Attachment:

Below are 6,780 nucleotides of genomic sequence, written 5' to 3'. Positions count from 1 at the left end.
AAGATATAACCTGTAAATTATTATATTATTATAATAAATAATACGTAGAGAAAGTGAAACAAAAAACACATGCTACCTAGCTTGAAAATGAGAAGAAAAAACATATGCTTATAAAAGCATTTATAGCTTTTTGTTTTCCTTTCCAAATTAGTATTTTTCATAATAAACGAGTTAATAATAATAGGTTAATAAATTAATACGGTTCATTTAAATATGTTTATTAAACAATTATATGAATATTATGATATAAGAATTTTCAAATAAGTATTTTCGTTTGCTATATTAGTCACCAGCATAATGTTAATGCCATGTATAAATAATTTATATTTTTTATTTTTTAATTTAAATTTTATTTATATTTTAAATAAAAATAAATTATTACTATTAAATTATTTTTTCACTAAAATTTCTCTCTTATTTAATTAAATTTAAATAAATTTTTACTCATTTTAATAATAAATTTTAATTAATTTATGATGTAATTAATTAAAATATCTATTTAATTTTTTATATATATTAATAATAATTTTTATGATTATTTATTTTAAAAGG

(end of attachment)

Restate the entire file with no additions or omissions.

Below are 6,780 nucleotides of genomic sequence, written 5' to 3'. Positions count from 1 at the left end.
AAGATATAACCTGTAAATTATTATATTATTATAATAAATAATACGTAGAGAAAGTGAAACAAAAAACACATGCTACCTAGCTTGAAAATGAGAAGAAAAAACATATGCTTATAAAAGCATTTATAGCTTTTTGTTTTCCTTTCCAAATTAGTATTTTTCATAATAAACGAGTTAATAATAATAGGTTAATAAATTAATACGGTTCATTTAAATATGTTTATTAAACAATTATATGAATATTATGATATAAGAATTTTCAAATAAGTATTTTCGTTTGCTATATTAGTCACCAGCATAATGTTAATGCCATGTATAAATAATTTATATTTTTTATTTTTTAATTTAAATTTTATTTATATTTTAAATAAAAATAAATTATTACTATTAAATTATTTTTTCACTAAAATTTCTCTCTTATTTAATTAAATTTAAATAAATTTTTACTCATTTTAATAATAAATTTTAATTAATTTATGATGTAATTAATTAAAATATCTATTTAATTTTTTATATATATTAATAATAATTTTTATGATTATTTATTTTAAAAGG